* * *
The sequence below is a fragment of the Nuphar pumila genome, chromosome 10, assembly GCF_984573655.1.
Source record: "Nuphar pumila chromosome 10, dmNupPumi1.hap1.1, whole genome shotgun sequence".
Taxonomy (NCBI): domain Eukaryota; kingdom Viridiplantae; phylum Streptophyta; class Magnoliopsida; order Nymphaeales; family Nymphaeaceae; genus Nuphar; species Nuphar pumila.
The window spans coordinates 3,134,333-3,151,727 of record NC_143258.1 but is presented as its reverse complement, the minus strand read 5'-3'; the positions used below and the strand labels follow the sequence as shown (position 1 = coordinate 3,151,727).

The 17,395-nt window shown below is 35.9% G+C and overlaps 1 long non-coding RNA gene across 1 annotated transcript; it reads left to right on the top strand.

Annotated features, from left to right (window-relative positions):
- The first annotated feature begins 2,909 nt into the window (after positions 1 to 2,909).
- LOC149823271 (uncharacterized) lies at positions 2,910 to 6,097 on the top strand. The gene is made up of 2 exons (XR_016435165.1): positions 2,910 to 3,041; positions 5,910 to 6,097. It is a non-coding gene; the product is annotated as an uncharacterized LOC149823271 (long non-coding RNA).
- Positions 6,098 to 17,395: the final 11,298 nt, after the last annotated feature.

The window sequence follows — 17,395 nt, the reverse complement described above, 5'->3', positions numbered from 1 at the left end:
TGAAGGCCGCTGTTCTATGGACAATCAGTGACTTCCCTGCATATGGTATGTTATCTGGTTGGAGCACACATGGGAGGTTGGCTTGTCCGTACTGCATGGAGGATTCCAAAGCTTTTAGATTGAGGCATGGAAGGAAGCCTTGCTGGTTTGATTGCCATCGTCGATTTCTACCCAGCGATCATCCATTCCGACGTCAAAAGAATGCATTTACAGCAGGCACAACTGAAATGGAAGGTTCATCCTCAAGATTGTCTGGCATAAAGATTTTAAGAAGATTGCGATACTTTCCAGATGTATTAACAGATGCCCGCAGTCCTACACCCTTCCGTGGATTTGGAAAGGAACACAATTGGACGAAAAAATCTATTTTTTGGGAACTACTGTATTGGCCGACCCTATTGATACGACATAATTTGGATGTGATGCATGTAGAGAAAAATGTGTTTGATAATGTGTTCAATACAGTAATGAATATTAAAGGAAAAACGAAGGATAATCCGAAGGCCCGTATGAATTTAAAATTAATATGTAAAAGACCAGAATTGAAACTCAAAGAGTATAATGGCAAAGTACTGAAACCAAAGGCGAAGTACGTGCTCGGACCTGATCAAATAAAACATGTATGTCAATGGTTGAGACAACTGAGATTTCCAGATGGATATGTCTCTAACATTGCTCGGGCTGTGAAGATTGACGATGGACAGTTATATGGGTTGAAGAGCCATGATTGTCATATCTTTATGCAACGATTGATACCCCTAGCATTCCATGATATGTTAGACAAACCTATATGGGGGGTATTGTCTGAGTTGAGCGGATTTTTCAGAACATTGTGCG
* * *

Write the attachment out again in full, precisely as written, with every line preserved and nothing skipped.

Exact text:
The sequence below is a fragment of the Nuphar pumila genome, chromosome 10, assembly GCF_984573655.1.
Source record: "Nuphar pumila chromosome 10, dmNupPumi1.hap1.1, whole genome shotgun sequence".
Taxonomy (NCBI): domain Eukaryota; kingdom Viridiplantae; phylum Streptophyta; class Magnoliopsida; order Nymphaeales; family Nymphaeaceae; genus Nuphar; species Nuphar pumila.
The window spans coordinates 3,134,333-3,151,727 of record NC_143258.1 but is presented as its reverse complement, the minus strand read 5'-3'; the positions used below and the strand labels follow the sequence as shown (position 1 = coordinate 3,151,727).

The 17,395-nt window shown below is 35.9% G+C and overlaps 1 long non-coding RNA gene across 1 annotated transcript; it reads left to right on the top strand.

Annotated features, from left to right (window-relative positions):
- The first annotated feature begins 2,909 nt into the window (after positions 1 to 2,909).
- LOC149823271 (uncharacterized) lies at positions 2,910 to 6,097 on the top strand. The gene is made up of 2 exons (XR_016435165.1): positions 2,910 to 3,041; positions 5,910 to 6,097. It is a non-coding gene; the product is annotated as an uncharacterized LOC149823271 (long non-coding RNA).
- Positions 6,098 to 17,395: the final 11,298 nt, after the last annotated feature.

The window sequence follows — 17,395 nt, the reverse complement described above, 5'->3', positions numbered from 1 at the left end:
TGAAGGCCGCTGTTCTATGGACAATCAGTGACTTCCCTGCATATGGTATGTTATCTGGTTGGAGCACACATGGGAGGTTGGCTTGTCCGTACTGCATGGAGGATTCCAAAGCTTTTAGATTGAGGCATGGAAGGAAGCCTTGCTGGTTTGATTGCCATCGTCGATTTCTACCCAGCGATCATCCATTCCGACGTCAAAAGAATGCATTTACAGCAGGCACAACTGAAATGGAAGGTTCATCCTCAAGATTGTCTGGCATAAAGATTTTAAGAAGATTGCGATACTTTCCAGATGTATTAACAGATGCCCGCAGTCCTACACCCTTCCGTGGATTTGGAAAGGAACACAATTGGACGAAAAAATCTATTTTTTGGGAACTACTGTATTGGCCGACCCTATTGATACGACATAATTTGGATGTGATGCATGTAGAGAAAAATGTGTTTGATAATGTGTTCAATACAGTAATGAATATTAAAGGAAAAACGAAGGATAATCCGAAGGCCCGTATGAATTTAAAATTAATATGTAAAAGACCAGAATTGAAACTCAAAGAGTATAATGGCAAAGTACTGAAACCAAAGGCGAAGTACGTGCTCGGACCTGATCAAATAAAACATGTATGTCAATGGTTGAGACAACTGAGATTTCCAGATGGATATGTCTCTAACATTGCTCGGGCTGTGAAGATTGACGATGGACAGTTATATGGGTTGAAGAGCCATGATTGTCATATCTTTATGCAACGATTGATACCCCTAGCATTCCATGATATGTTAGACAAACCTATATGGGGGGTATTGTCTGAGTTGAGCGGATTTTTCAGAACATTGTGCG